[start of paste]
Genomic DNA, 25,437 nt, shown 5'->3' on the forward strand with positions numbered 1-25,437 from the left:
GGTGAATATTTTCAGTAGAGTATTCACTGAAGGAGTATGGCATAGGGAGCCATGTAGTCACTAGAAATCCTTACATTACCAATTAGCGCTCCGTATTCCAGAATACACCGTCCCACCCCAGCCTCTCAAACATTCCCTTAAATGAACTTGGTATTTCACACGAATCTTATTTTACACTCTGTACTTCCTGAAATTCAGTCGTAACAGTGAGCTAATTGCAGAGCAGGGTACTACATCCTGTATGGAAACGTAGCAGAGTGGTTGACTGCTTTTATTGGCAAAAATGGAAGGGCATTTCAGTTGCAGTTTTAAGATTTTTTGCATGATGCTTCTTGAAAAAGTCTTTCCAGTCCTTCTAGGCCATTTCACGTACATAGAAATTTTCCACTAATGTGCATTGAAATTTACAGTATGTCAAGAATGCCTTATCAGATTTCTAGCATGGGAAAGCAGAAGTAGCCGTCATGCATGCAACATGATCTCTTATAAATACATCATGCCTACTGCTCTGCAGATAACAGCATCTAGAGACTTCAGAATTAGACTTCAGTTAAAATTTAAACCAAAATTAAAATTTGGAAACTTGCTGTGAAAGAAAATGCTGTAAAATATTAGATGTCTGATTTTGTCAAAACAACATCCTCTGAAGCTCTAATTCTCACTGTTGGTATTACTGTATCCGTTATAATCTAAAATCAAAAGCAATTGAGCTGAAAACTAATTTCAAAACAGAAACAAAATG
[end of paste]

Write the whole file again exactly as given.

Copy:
Genomic DNA, 25,437 nt, shown 5'->3' on the forward strand with positions numbered 1-25,437 from the left:
GGTGAATATTTTCAGTAGAGTATTCACTGAAGGAGTATGGCATAGGGAGCCATGTAGTCACTAGAAATCCTTACATTACCAATTAGCGCTCCGTATTCCAGAATACACCGTCCCACCCCAGCCTCTCAAACATTCCCTTAAATGAACTTGGTATTTCACACGAATCTTATTTTACACTCTGTACTTCCTGAAATTCAGTCGTAACAGTGAGCTAATTGCAGAGCAGGGTACTACATCCTGTATGGAAACGTAGCAGAGTGGTTGACTGCTTTTATTGGCAAAAATGGAAGGGCATTTCAGTTGCAGTTTTAAGATTTTTTGCATGATGCTTCTTGAAAAAGTCTTTCCAGTCCTTCTAGGCCATTTCACGTACATAGAAATTTTCCACTAATGTGCATTGAAATTTACAGTATGTCAAGAATGCCTTATCAGATTTCTAGCATGGGAAAGCAGAAGTAGCCGTCATGCATGCAACATGATCTCTTATAAATACATCATGCCTACTGCTCTGCAGATAACAGCATCTAGAGACTTCAGAATTAGACTTCAGTTAAAATTTAAACCAAAATTAAAATTTGGAAACTTGCTGTGAAAGAAAATGCTGTAAAATATTAGATGTCTGATTTTGTCAAAACAACATCCTCTGAAGCTCTAATTCTCACTGTTGGTATTACTGTATCCGTTATAATCTAAAATCAAAAGCAATTGAGCTGAAAACTAATTTCAAAACAGAAACAAAATG